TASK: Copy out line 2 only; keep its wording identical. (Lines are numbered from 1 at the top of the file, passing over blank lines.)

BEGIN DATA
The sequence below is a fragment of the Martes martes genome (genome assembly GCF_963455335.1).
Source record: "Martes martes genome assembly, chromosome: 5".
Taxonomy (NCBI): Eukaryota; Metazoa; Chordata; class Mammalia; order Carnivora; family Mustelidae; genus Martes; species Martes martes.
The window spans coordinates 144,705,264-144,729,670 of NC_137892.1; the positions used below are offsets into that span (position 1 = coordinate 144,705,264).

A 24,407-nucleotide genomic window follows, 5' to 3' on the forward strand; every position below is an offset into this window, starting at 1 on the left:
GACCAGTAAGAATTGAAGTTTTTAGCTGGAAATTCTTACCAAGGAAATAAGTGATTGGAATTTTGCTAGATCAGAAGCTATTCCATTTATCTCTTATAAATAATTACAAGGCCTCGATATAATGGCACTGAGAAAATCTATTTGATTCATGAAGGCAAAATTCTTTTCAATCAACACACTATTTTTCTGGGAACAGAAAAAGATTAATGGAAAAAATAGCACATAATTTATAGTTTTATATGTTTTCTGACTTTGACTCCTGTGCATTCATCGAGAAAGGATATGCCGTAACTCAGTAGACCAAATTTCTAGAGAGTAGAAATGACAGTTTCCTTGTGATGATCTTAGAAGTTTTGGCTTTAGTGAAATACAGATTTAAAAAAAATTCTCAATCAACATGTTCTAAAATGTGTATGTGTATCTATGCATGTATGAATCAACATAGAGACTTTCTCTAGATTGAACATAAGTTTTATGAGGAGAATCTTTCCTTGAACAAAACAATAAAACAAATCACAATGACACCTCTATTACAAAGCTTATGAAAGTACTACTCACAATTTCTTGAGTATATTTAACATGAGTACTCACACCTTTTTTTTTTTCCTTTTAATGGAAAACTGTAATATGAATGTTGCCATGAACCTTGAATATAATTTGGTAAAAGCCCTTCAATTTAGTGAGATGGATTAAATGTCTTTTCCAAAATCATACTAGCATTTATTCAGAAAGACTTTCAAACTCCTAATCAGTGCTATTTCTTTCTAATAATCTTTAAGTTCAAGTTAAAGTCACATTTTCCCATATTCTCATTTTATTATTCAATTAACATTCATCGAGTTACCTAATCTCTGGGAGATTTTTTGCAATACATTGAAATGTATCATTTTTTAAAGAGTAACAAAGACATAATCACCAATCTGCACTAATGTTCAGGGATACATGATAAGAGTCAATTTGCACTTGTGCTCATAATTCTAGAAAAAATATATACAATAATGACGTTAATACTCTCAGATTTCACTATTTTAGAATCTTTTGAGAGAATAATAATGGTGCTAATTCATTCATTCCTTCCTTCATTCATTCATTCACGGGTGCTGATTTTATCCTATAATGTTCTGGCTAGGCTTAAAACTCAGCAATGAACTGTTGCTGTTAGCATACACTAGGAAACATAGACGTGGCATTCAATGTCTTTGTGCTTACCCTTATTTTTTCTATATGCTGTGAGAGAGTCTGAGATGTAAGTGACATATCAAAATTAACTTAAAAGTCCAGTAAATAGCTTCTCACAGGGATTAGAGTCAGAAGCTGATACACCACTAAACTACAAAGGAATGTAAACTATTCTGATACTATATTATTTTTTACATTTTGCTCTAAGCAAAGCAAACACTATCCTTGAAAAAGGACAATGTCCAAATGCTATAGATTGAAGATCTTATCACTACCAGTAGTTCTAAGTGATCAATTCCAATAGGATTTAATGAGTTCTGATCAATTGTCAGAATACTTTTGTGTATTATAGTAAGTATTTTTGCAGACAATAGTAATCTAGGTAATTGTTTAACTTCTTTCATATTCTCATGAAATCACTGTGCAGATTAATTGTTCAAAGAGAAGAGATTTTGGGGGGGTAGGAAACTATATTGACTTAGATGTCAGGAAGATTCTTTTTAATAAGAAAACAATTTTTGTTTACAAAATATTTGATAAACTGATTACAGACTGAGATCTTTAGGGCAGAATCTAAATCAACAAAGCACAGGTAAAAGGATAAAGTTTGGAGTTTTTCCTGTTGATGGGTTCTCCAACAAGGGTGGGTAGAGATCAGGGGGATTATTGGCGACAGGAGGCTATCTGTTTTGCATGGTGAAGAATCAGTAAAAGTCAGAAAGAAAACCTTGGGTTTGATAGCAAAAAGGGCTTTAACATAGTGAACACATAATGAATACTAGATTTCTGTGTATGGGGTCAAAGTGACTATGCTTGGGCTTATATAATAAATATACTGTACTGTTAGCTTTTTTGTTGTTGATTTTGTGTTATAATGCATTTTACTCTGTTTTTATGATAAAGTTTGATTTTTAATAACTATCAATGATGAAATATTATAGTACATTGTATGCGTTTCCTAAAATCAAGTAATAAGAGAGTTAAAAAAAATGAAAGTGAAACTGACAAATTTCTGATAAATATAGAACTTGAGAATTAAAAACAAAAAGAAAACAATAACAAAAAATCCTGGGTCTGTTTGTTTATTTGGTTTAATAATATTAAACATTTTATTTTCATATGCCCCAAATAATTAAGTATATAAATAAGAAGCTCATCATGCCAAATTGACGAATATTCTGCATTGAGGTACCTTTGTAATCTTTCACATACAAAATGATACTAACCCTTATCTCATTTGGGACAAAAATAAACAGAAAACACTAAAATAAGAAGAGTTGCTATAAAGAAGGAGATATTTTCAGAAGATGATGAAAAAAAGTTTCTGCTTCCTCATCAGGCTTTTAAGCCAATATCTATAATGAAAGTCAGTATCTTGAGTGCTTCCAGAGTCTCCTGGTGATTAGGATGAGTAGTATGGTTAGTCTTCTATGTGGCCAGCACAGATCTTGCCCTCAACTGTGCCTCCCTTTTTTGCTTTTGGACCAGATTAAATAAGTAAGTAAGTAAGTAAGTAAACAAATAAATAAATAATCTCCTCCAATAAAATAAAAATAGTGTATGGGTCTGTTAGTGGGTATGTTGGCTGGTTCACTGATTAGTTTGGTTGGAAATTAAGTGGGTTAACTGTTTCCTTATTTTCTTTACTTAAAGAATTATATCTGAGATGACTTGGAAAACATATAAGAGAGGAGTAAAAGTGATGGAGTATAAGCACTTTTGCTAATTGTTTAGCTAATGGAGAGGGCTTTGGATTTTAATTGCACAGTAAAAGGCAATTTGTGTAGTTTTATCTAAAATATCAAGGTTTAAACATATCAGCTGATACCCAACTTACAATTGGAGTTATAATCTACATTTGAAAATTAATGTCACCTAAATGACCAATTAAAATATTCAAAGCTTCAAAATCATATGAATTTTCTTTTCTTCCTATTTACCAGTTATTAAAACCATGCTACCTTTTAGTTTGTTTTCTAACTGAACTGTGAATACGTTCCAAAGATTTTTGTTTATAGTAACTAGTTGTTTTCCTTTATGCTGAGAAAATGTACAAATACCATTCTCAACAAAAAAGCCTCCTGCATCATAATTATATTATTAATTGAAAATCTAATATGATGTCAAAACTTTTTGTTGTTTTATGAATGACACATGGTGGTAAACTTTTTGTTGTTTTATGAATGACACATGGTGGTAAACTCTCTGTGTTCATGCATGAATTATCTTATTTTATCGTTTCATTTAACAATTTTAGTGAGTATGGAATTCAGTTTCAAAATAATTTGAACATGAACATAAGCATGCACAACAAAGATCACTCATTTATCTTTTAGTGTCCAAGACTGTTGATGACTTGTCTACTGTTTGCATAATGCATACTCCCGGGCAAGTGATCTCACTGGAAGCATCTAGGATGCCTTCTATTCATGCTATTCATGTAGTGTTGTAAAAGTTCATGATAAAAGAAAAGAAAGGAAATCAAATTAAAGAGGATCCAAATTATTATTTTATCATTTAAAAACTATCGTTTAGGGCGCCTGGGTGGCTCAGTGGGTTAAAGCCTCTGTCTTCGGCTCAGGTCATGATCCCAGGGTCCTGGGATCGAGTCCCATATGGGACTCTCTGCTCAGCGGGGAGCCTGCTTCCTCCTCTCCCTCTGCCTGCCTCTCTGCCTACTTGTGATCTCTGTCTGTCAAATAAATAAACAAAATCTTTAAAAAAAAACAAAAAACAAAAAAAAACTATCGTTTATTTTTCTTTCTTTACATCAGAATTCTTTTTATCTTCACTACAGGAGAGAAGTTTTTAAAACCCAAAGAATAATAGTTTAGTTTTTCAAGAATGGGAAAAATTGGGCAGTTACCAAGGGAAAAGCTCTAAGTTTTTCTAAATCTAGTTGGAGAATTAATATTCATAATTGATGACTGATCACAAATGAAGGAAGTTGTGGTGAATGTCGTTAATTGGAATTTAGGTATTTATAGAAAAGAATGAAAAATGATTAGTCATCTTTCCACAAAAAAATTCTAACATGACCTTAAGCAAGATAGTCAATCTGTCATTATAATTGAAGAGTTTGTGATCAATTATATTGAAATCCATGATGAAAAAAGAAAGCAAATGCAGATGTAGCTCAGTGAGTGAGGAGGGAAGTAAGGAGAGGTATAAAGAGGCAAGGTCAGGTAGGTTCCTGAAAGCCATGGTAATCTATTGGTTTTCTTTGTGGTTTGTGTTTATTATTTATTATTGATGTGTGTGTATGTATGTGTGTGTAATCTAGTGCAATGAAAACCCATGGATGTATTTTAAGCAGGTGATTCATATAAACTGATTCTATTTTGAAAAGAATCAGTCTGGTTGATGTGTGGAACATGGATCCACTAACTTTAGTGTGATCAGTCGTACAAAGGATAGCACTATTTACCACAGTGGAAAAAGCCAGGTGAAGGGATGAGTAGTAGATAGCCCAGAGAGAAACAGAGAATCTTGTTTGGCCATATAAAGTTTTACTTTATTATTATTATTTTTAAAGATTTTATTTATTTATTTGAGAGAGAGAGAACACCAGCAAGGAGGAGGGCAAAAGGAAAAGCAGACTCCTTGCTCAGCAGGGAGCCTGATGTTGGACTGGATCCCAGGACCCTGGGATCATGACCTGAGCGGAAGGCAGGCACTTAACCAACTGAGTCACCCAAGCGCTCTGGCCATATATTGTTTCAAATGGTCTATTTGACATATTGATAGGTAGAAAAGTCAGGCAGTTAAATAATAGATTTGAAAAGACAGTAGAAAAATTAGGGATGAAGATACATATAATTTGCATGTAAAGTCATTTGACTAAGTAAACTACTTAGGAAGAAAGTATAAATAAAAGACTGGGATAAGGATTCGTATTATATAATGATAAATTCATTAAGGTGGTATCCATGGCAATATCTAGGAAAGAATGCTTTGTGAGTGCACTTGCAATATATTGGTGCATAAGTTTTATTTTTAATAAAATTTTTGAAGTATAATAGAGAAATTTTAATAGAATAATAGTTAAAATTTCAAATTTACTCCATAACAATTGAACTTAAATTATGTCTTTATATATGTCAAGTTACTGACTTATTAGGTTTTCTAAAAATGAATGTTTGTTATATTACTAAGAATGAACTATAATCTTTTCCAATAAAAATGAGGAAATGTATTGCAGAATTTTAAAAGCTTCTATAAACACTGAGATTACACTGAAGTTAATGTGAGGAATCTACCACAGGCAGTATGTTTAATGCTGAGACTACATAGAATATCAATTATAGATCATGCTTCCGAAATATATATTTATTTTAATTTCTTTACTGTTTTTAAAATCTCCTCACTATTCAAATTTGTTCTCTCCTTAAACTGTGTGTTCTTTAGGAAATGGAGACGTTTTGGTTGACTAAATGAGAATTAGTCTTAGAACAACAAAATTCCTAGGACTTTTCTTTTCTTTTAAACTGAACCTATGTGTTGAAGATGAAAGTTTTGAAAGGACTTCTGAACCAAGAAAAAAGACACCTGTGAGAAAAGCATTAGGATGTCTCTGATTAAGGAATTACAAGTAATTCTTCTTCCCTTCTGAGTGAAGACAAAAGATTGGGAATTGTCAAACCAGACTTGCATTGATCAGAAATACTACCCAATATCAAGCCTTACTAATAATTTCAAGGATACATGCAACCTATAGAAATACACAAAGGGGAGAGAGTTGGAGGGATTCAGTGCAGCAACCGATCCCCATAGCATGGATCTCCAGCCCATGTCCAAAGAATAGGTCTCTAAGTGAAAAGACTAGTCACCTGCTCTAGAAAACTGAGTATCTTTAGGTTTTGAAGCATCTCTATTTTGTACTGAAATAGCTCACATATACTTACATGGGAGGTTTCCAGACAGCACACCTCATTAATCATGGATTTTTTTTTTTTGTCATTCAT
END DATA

Source record: "Martes martes genome assembly, chromosome: 5".